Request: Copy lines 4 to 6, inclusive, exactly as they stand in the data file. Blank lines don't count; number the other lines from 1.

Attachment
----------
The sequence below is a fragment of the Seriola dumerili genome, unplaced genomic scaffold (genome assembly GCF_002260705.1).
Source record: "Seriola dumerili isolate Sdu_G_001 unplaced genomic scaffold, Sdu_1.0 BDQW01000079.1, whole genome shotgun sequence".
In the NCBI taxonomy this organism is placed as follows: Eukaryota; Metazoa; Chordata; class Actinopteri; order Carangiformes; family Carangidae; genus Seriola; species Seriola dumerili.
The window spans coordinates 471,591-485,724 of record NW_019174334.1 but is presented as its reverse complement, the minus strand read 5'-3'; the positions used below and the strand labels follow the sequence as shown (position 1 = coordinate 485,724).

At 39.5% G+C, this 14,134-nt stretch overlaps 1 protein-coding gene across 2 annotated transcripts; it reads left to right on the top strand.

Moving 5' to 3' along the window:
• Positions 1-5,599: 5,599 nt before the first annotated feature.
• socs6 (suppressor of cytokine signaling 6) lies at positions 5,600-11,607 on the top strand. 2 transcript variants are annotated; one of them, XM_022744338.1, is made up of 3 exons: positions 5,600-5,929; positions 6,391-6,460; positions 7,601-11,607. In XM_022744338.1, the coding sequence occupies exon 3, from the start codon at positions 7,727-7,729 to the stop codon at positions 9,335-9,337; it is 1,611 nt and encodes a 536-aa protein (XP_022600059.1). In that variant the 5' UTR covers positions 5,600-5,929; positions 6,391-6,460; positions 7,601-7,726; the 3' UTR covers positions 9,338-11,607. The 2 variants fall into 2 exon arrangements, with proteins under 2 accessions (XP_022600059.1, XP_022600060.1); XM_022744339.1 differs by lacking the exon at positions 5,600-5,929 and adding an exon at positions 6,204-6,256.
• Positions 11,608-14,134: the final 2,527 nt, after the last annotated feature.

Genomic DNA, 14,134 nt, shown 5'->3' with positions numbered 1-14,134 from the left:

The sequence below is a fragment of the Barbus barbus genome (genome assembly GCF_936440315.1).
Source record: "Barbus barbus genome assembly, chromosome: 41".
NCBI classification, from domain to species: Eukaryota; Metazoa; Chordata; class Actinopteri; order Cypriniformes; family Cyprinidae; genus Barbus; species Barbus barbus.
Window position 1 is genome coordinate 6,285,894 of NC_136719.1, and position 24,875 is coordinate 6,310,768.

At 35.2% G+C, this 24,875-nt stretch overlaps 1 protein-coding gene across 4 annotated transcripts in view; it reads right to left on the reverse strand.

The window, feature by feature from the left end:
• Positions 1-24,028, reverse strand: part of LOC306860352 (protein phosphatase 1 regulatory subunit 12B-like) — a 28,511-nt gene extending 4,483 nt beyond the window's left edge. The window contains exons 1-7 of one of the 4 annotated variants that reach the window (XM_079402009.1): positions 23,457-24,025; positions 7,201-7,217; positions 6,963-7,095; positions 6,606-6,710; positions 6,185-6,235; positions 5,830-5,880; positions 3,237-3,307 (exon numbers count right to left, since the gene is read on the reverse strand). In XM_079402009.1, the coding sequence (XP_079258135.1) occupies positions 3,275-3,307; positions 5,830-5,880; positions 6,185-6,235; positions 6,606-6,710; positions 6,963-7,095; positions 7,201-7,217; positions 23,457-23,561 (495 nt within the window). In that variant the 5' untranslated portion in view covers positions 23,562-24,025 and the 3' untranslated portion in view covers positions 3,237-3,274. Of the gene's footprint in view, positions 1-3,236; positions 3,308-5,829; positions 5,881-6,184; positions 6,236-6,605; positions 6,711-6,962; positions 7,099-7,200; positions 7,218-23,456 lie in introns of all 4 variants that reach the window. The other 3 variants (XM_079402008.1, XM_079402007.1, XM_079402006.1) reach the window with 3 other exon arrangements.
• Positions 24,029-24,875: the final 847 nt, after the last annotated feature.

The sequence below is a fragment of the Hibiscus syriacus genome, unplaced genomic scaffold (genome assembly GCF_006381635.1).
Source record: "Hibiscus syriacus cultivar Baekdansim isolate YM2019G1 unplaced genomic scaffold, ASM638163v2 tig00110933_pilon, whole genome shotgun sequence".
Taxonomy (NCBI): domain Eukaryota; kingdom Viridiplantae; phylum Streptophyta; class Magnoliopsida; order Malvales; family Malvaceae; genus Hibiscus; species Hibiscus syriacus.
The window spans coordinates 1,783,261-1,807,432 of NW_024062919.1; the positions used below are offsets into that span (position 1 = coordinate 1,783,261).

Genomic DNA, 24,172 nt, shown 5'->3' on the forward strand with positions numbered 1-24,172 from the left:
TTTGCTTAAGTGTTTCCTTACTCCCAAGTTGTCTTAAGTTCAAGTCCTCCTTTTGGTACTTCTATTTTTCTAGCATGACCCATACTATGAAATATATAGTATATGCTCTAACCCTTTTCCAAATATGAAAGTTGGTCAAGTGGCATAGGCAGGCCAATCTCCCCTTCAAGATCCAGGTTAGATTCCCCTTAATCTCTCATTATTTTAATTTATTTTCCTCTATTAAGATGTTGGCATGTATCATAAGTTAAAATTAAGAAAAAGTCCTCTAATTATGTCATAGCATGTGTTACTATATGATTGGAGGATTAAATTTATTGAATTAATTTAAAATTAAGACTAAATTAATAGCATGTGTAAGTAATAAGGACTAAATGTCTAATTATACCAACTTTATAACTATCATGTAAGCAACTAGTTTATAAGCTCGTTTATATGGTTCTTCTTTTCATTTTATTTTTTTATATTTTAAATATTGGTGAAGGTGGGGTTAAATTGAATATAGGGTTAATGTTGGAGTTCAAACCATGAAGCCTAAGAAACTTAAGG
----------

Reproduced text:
The window spans coordinates 471,591-485,724 of record NW_019174334.1 but is presented as its reverse complement, the minus strand read 5'-3'; the positions used below and the strand labels follow the sequence as shown (position 1 = coordinate 485,724).

At 39.5% G+C, this 14,134-nt stretch overlaps 1 protein-coding gene across 2 annotated transcripts; it reads left to right on the top strand.

Moving 5' to 3' along the window: